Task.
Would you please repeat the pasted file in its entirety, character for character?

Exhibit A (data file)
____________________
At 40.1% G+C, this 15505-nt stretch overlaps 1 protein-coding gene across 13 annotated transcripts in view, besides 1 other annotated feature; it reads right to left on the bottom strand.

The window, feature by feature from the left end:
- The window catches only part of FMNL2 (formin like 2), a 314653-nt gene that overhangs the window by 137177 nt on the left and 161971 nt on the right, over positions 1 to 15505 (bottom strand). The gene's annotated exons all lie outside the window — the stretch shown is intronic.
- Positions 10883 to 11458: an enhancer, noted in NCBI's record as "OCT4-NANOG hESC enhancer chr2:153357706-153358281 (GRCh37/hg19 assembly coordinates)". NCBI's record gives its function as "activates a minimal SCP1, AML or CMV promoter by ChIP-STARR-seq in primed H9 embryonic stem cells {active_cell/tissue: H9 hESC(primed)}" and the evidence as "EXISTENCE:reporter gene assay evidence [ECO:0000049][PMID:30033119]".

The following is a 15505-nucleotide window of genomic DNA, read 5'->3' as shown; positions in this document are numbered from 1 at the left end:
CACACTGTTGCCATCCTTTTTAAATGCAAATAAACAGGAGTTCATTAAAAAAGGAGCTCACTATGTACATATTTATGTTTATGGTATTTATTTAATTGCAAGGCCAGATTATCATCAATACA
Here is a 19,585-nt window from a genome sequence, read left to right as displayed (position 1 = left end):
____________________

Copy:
At 40.1% G+C, this 15505-nt stretch overlaps 1 protein-coding gene across 13 annotated transcripts in view, besides 1 other annotated feature; it reads right to left on the bottom strand.

The window, feature by feature from the left end:
- The window catches only part of FMNL2 (formin like 2), a 314653-nt gene that overhangs the window by 137177 nt on the left and 161971 nt on the right, over positions 1 to 15505 (bottom strand). The gene's annotated exons all lie outside the window — the stretch shown is intronic.
- Positions 10883 to 11458: an enhancer, noted in NCBI's record as "OCT4-NANOG hESC enhancer chr2:153357706-153358281 (GRCh37/hg19 assembly coordinates)". NCBI's record gives its function as "activates a minimal SCP1, AML or CMV promoter by ChIP-STARR-seq in primed H9 embryonic stem cells {active_cell/tissue: H9 hESC(primed)}" and the evidence as "EXISTENCE:reporter gene assay evidence [ECO:0000049][PMID:30033119]".

The following is a 15505-nucleotide window of genomic DNA, read 5'->3' as shown; positions in this document are numbered from 1 at the left end:
CACACTGTTGCCATCCTTTTTAAATGCAAATAAACAGGAGTTCATTAAAAAAGGAGCTCACTATGTACATATTTATGTTTATGGTATTTATTTAATTGCAAGGCCAGATTATCATCAATACA
Here is a 19,585-nt window from a genome sequence, read left to right as displayed (position 1 = left end):